orders of architecture

orders of architecture.

In classical tyles of architecture the various columnar types fall, in general, into the five so-called classical orders, which are named Doric, Ionic, Corinthian, Tuscan, and Composite. Each order comprises the column with its base, shaft, and capitalcapital,
in architecture, the crowning member of a column, pilaster, or pier. It acts as the bearing member beneath the lintel or arch supported by the shaft and has a spreading contour appropriate to its function.
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 and the supported part or entablatureentablature
, the entire unit of horizontal members above the columns or pilasters in classical architecture—Greek, Roman or Renaissance. The height of the entablature in relation to the column supporting it varies with the three orders, Doric, Ionic, and Corinthian, but
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, consisting of architrave, frieze, and cornice. Each order has its own distinctive character, both as to relative proportions and as to the detail of its different parts. The entablature height is generally about one quarter that of the column; a pedestal, when used, is about one third the height of the column. For the Doric orderDoric order,
earliest of the orders of architecture developed by the Greeks and the one that they employed for most buildings. It is generally believed that the column and its capital derive from an earlier architecture in wood.
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, the Ionic orderIonic order
, one of the early orders of architecture. The spreading scroll-shaped capital is the distinctive feature of the Ionic order; it was primarily a product of Asia Minor, where early embryonic forms of this capital have been found.
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, and the Corinthian orderCorinthian order,
most ornate of the classic orders of architecture. It was also the latest, not arriving at full development until the middle of the 4th cent. B.C. The oldest known example, however, is found in the temple of Apollo at Bassae (c.420 B.C.).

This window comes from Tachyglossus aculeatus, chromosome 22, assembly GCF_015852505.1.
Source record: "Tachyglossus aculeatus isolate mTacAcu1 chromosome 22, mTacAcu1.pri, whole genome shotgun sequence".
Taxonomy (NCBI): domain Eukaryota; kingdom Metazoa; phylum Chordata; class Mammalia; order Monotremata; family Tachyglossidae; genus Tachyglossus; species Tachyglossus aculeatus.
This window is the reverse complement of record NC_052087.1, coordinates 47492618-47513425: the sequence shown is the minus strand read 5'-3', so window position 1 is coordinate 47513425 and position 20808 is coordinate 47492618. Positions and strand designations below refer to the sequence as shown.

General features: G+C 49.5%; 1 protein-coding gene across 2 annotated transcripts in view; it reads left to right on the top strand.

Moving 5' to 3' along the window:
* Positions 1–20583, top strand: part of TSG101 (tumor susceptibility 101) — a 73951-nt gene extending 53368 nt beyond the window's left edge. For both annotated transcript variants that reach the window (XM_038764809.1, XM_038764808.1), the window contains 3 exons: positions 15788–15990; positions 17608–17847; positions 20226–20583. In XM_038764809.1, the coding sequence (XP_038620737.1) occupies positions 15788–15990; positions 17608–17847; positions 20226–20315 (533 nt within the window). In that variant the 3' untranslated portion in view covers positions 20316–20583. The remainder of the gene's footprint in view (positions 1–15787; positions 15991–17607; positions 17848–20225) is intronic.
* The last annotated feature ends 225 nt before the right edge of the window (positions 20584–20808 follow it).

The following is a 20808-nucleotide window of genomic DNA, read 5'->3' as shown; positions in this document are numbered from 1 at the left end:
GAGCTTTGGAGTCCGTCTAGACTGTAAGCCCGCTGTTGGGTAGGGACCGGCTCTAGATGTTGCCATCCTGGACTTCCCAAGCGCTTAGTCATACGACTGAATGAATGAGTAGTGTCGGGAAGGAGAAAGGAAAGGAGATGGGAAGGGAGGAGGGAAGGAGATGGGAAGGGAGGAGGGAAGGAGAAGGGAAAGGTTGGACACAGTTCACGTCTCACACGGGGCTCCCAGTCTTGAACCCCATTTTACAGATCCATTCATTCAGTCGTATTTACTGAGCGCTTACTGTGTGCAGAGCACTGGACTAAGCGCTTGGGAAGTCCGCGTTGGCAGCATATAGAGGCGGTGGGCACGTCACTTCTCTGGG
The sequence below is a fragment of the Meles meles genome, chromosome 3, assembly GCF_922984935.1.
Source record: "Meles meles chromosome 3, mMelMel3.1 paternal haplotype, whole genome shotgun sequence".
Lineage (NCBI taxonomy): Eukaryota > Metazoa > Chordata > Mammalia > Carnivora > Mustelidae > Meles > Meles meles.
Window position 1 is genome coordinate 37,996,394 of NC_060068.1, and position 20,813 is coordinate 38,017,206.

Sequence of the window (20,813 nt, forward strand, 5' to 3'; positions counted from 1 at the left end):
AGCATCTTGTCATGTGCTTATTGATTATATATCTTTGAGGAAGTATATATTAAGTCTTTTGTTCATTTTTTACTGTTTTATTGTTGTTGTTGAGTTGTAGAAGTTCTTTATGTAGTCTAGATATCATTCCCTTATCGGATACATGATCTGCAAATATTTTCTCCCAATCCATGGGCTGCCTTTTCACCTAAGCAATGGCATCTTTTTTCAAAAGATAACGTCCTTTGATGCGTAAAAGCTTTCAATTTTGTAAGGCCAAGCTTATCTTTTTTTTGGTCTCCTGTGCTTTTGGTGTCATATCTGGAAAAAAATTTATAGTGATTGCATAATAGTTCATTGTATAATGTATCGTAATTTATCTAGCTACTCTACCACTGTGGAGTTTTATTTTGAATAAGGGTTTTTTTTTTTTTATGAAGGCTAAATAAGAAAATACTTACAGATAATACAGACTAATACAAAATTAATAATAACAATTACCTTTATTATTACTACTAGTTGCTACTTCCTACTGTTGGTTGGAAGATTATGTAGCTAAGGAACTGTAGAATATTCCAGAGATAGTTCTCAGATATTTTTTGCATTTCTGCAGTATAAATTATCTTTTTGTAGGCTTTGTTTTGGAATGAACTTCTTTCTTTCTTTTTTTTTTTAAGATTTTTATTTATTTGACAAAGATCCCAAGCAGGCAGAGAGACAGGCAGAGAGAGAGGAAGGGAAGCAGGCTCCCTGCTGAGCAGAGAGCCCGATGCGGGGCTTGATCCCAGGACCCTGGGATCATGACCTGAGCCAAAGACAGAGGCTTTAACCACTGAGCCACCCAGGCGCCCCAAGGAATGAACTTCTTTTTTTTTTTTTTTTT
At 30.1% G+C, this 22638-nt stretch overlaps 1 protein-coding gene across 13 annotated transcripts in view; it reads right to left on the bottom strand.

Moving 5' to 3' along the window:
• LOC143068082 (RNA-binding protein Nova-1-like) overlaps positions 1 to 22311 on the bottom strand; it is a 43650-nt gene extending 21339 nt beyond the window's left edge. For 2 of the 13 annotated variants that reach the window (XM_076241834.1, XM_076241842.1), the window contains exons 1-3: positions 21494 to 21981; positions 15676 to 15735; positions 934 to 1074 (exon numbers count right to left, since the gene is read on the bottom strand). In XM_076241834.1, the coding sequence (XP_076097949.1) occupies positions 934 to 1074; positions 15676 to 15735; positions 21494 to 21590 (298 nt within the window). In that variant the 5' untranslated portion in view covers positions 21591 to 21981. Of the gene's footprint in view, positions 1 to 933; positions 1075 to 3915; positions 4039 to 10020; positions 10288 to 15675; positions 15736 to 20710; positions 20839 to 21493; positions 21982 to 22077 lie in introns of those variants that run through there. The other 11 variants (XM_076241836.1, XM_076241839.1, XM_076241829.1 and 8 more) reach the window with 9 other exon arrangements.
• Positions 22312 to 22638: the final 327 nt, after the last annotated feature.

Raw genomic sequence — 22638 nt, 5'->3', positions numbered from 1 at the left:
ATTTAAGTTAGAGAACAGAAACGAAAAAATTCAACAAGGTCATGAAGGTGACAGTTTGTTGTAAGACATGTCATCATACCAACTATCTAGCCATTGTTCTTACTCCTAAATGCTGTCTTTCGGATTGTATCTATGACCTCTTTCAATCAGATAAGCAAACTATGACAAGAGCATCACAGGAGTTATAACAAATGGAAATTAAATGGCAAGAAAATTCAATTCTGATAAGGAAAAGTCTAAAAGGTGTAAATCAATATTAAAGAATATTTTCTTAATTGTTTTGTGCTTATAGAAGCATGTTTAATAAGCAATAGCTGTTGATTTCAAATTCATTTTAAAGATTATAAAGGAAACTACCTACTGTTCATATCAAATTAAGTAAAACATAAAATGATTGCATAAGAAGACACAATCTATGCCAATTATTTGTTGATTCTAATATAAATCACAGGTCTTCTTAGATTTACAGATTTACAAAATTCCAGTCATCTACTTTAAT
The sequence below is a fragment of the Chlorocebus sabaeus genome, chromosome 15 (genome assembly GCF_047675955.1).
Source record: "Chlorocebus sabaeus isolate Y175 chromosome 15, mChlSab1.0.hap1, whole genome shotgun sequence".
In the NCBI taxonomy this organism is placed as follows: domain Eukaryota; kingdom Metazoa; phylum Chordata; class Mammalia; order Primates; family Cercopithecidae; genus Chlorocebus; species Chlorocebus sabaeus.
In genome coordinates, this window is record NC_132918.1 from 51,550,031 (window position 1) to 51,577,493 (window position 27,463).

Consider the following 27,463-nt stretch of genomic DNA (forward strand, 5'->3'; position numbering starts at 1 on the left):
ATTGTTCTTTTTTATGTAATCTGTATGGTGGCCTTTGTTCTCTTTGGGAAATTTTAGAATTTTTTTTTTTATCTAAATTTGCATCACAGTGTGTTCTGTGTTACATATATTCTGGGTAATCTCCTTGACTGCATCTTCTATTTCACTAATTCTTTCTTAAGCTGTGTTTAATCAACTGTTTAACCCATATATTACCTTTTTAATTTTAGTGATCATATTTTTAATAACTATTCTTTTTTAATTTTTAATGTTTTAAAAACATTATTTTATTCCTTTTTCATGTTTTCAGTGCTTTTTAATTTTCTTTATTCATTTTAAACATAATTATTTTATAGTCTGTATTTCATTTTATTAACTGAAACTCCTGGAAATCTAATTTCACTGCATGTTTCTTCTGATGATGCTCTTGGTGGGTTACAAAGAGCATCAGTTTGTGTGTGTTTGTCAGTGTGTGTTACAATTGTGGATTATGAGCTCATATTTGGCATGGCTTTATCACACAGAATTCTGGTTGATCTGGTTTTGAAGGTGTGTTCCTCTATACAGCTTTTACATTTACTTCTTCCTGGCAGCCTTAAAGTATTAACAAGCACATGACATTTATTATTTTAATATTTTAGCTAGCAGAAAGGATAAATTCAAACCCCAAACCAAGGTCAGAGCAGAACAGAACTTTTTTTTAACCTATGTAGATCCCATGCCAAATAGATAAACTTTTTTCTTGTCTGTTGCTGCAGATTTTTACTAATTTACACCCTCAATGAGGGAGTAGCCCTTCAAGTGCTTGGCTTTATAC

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, originally developed by the Greeks, the Roman writer VitruviusVitruvius
(Marcus Vitruvius Pollio) , fl. late 1st cent. B.C. and early 1st cent. A.D., Roman writer, engineer, and architect for the Emperor Augustus. In his one extant work, De architectura (c.40 B.C., tr.
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 attempted to formulate the proportionings of their parts. In Greece the Doric was the earliest order to develop, and it was used for the ParthenonParthenon
[Gr.,=the virgin's place], temple sacred to Athena, on the acropolis at Athens. Built under Pericles between 447 B.C. and 432 B.C., it is the culminating masterpiece of Greek architecture. Ictinus and Callicrates were the architects and Phidias supervised the sculpture.
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 and for most temples. The Corinthian was little used until the Romans adapted it. They employed it more than they did any other order and introduced brackets, or modillions, in its cornice. The Roman orders made greater use of ornament than the Greek, and their column proportions were more slender. In the 15th cent. Alberti revived an interest in the work of Vitruvius. At the same time, architects made drawings of Roman ruins and applied the Roman orders rather arbitrarily to building design. In the 16th cent. a more systematic use of orders was practiced. Architectural writers, notably Serlio, Scamozzi, Vignola, Palladio, and Sanmichele crystallized the Roman versions and additions (Tuscan and Composite) into the five definitely formulated orders, with minute rules of proportion. Philibert Delorme, Claude Perrault, Abraham Bosse, and Sir William Chambers were among those who composed treatises on the subject. Using the classical orders as a basis, the designers of the Renaissance and of subsequent periods created many variations. However, during the classic revivalclassic revival,
widely diffused phase of taste (known as neoclassic) which influenced architecture and the arts in Europe and the United States during the last years of the 18th and the first half of the 19th cent.
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, a strict adherence to the proportions of the original Greek and Roman models became the rule. Though 20th-century architects are aware of the orders, they no longer use them.


See J. Summerson, Classical Language of Architecture (1966).

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